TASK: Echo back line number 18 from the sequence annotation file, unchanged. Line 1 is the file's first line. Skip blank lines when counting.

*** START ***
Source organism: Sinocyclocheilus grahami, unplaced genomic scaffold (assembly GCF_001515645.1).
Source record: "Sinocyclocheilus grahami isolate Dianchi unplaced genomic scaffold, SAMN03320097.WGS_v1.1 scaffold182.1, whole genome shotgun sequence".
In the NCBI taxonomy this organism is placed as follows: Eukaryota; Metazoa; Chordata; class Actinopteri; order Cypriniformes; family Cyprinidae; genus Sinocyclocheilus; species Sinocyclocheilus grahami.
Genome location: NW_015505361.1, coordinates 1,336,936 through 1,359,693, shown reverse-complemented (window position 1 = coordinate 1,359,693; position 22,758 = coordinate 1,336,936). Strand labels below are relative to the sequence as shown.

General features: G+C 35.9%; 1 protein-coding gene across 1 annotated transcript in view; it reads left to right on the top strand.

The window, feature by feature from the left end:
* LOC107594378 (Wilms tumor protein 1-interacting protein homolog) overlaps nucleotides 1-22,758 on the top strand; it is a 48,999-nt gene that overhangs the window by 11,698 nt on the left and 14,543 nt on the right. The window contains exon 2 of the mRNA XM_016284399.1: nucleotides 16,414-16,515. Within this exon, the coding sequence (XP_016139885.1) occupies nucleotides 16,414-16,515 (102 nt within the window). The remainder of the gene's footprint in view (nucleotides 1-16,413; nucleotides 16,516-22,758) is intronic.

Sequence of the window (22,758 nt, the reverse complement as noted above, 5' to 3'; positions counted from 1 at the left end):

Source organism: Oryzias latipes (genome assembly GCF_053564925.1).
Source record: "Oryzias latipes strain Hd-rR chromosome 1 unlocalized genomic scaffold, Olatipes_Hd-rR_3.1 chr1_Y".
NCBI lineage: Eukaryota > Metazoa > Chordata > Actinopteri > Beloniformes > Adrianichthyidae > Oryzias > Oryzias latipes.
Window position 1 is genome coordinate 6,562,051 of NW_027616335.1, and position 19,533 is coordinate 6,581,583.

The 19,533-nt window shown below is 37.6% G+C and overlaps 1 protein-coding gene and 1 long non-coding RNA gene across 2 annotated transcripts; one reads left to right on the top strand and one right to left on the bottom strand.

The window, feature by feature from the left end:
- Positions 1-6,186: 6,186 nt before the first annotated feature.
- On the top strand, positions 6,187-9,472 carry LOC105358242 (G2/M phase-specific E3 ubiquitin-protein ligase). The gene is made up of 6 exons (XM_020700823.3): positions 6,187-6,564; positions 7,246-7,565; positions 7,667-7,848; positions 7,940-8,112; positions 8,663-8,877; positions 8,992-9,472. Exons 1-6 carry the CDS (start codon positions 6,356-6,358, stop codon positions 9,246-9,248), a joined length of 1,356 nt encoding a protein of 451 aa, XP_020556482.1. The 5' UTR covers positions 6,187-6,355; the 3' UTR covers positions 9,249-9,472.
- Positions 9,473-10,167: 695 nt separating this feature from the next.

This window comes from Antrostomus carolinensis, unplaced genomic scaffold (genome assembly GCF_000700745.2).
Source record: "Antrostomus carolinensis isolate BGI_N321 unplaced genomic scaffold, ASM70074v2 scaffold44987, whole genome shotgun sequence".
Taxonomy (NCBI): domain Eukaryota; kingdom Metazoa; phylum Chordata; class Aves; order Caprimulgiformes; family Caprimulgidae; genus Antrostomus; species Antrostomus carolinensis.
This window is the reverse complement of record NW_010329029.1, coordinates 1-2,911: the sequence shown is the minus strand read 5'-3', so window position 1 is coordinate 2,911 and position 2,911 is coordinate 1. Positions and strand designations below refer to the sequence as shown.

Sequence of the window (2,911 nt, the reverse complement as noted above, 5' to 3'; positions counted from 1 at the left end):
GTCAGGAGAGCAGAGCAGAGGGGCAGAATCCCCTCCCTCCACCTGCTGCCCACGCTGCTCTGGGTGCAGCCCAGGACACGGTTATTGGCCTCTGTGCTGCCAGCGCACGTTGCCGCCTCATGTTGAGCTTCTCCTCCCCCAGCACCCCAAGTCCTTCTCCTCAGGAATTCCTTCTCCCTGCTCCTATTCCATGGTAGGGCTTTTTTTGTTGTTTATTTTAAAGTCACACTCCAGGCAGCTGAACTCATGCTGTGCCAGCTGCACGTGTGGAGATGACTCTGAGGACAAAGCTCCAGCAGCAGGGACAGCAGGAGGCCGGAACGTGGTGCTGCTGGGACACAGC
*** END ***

This window comes from Antrostomus carolinensis, unplaced genomic scaffold (genome assembly GCF_000700745.2).